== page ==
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This is how Engineers saved a Baby’s life by 3D Printing a Human Skull

A baby girl in Poland with a missing skull was saved with 3D printing technology, that made her to get back her life.

Giving birth is a natural process and the abnormalities of birth quite happen due to various reasons and cases like missing a part of the body, born with abnormal growth of a part and so, have been in record for years. Such cases are despaired of life by doctors. But to the surprise, technology, engineers and doctors had revived the impossible instance of living, marking a significant feat in the world.

Brain, the complex part of the body, is the challenging organ to handle at times of surgery and if the victim is baby or child, it is arduous. Despite, surgeons in Rzeszow, Poland achieved fixing the 3D printed skull into a baby girl’s head, who was born with a fifth of her skull.

Baby with One-fifth of Brain

A newborn girl in Poland, in a rare case, was born with just one fifth of her skull, without a fully developed occipital bone, that exposed her brain tissue partially. Neonatal surgeries, unlike the adult ones, are delicate and time is a big constrain making every second to count. In account of this, the girl was in the verge of dying in four days (96 hours exactly), if she hadn’t gotten any medical remedy.

Now, Surgeons at the Upper Silesian Centre of child health and doctors imparted the situation to engineers of Warsaw technology 3D printing company called ‘Sygnis’. Sygnis had to 3D-build the exact model of the baby’s skull in one day.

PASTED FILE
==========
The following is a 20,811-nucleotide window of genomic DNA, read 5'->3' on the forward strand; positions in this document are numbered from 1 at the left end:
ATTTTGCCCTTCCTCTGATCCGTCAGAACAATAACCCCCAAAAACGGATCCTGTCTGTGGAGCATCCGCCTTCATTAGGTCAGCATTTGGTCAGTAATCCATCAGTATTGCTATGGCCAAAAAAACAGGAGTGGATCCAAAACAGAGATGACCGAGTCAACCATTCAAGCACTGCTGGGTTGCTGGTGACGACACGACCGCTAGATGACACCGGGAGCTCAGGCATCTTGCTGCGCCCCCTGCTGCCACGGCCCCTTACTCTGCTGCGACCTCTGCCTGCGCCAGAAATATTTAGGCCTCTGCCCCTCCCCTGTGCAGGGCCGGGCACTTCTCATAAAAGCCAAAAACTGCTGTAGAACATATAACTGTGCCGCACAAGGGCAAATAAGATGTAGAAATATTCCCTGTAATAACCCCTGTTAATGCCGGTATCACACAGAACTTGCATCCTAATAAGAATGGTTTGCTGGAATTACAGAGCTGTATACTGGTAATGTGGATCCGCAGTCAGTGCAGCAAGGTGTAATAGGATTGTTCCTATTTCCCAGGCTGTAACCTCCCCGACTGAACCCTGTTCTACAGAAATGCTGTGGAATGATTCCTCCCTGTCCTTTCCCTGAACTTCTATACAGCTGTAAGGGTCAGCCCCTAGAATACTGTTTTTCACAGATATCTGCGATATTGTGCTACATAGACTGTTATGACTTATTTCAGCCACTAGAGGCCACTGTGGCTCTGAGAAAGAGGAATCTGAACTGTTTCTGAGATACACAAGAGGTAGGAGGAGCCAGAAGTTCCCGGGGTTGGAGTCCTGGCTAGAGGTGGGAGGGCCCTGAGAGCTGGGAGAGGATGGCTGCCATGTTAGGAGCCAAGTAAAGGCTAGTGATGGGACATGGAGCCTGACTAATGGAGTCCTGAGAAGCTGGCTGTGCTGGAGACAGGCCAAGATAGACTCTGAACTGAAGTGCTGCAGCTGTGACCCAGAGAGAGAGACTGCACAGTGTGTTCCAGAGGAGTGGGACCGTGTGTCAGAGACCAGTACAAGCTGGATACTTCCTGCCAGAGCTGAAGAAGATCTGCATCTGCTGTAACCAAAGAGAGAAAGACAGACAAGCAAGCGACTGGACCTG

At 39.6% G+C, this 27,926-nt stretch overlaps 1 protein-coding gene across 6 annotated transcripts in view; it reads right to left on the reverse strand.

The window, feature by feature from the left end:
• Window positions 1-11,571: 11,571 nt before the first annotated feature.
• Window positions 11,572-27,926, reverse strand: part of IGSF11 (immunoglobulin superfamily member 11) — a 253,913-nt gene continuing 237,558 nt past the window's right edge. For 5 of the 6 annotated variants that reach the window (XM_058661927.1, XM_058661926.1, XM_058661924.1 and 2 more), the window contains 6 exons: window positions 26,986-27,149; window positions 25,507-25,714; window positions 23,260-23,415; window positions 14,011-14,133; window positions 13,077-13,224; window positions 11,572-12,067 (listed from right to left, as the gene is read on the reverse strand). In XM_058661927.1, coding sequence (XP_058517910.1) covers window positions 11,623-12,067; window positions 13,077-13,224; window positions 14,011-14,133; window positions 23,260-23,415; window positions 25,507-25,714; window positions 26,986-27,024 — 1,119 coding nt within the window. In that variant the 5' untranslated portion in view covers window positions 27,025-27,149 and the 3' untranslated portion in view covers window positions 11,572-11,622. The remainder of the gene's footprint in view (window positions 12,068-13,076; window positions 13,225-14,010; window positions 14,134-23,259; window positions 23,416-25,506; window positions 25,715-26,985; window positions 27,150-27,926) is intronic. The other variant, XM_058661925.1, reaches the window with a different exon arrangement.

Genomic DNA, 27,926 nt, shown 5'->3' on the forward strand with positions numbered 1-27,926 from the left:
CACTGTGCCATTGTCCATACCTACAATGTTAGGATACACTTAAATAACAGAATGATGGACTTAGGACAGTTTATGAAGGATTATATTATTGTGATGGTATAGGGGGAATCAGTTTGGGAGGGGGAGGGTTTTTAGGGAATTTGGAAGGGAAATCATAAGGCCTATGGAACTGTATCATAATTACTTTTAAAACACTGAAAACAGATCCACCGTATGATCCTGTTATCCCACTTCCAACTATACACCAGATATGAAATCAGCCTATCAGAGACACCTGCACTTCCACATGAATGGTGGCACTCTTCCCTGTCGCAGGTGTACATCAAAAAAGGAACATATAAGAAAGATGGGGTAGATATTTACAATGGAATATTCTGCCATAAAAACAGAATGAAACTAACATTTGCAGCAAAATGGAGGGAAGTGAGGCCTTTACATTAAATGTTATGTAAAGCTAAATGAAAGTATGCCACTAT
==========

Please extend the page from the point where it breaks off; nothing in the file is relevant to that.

3D Printing the Skull

On the same day of receiving the report to print a skull for saving the baby, the engineers halted every other work in their office and began the process of 3D printing a model of a newborn’s skull using two different technologies simultaneously, hoping that if one fails, another would save.

First model was prepared in SLS Technology (Selective Laser Sintering), which is a powder bed printing technology, that incorporates a laser to fuse tiny bits of nylon powder along the contour to build the shape. The method was realized on a Sinterit Lisa Pro 3D printer from PA 12 powder with an execution time of 24 hours.

The second model involved SLA (stereolithography) technology (printing technology consisting in hardening photosensitive resins layer by layer) – made on a FlashForge Photo 8.9sz 3D printer, standard resin in white. Here the execution time is 8 hours.

The entire project was closed withing 26 hours and the surgeons received the 3D-printed skull, which they successfully operated into the head and the baby girl went home from the hospital.

However, the bones of a child’s skull evolve and undergo constant changes, and hence the girl will have to undergo few more treatments in the future.

3D bioprinting has been made possible when it comes to heart, bone and cartilage, but it’s first of the kind with skull.

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3D Printing – Importance

3D printouts have been placed in the archives of the surgical case and are part of the work and practice of a doctor in similar cases. Prof. dr hab. n. med. Łukasz Krakowczyk (the surgeon conducting the operation) emphasized after the successful cooperation that “imaging tests were useful in determining the bone defect of the skull. However, they did not perfectly match the skin defect, which is why the printout of the model was so important. 3D printing will also be indispensable at the stage of reconstruction of the skull bone defect, when it will be necessary to perfectly fit and plan bone reconstruction”.

It’s great to witness how much improved we are in the realm of technology.

(For more such interesting informational, technology and innovation stuffs, keep reading The Inner Detail).

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